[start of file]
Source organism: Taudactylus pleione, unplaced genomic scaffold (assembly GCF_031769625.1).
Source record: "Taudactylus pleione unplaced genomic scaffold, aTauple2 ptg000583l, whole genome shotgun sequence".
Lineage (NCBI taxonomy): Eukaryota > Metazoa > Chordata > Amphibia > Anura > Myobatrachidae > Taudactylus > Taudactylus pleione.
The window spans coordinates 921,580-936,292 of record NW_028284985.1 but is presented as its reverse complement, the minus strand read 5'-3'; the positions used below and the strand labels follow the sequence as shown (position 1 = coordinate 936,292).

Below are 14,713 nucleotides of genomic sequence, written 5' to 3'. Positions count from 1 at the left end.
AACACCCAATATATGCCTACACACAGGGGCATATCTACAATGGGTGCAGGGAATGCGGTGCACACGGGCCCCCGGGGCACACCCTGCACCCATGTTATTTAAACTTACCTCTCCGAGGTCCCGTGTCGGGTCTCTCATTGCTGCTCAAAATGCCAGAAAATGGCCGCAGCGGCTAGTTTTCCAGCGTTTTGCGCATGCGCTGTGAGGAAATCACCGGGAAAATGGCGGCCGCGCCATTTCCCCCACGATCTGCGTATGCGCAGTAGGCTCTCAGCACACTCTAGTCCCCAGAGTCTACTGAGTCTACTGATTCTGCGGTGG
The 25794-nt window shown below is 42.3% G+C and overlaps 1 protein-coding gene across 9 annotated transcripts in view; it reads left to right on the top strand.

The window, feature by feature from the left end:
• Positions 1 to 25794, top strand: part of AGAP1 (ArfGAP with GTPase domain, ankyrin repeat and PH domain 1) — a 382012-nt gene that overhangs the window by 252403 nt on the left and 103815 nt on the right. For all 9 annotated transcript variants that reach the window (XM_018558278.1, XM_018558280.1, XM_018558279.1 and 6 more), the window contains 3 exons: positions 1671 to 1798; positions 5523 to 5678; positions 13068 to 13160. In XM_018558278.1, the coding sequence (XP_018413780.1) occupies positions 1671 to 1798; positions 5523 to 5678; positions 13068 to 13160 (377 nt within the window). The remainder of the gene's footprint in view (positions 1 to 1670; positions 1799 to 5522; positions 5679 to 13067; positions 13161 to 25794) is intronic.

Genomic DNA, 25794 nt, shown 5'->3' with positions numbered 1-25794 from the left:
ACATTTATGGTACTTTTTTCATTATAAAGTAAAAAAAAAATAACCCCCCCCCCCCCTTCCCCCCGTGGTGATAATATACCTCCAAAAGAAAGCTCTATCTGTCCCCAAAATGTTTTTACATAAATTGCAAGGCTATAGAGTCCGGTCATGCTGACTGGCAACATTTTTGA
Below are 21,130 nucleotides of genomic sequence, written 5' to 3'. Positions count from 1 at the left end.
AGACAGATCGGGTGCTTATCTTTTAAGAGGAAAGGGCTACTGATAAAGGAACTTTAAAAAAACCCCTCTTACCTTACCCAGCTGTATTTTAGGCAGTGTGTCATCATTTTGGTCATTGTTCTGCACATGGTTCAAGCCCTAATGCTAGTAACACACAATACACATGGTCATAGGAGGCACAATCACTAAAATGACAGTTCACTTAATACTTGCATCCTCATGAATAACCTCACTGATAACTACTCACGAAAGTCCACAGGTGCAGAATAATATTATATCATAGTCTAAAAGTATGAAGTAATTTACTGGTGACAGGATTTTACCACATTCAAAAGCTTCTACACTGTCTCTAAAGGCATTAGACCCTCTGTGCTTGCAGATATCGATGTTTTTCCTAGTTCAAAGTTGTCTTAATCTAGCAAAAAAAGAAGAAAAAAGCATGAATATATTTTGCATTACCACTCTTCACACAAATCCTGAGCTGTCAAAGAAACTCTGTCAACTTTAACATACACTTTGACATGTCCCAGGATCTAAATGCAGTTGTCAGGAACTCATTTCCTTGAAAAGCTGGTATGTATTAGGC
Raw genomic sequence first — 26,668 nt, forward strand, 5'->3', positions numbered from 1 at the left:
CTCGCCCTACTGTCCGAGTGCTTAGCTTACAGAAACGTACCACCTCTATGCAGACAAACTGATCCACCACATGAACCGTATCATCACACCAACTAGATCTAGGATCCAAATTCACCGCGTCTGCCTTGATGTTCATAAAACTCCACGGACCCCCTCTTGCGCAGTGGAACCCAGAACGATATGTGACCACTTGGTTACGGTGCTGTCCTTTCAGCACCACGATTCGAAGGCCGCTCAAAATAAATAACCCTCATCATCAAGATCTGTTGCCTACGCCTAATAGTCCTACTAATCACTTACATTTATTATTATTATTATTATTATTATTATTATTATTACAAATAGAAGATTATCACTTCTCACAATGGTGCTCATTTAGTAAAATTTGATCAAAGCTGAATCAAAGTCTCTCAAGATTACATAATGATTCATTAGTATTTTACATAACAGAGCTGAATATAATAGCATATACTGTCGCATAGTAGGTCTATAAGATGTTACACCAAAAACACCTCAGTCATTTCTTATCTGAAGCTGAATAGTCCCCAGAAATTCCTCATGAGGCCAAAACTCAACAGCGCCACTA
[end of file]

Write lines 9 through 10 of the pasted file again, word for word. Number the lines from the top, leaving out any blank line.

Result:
• Positions 1 to 25794, top strand: part of AGAP1 (ArfGAP with GTPase domain, ankyrin repeat and PH domain 1) — a 382012-nt gene that overhangs the window by 252403 nt on the left and 103815 nt on the right. For all 9 annotated transcript variants that reach the window (XM_018558278.1, XM_018558280.1, XM_018558279.1 and 6 more), the window contains 3 exons: positions 1671 to 1798; positions 5523 to 5678; positions 13068 to 13160. In XM_018558278.1, the coding sequence (XP_018413780.1) occupies positions 1671 to 1798; positions 5523 to 5678; positions 13068 to 13160 (377 nt within the window). The remainder of the gene's footprint in view (positions 1 to 1670; positions 1799 to 5522; positions 5679 to 13067; positions 13161 to 25794) is intronic.

Genomic DNA, 25794 nt, shown 5'->3' with positions numbered 1-25794 from the left: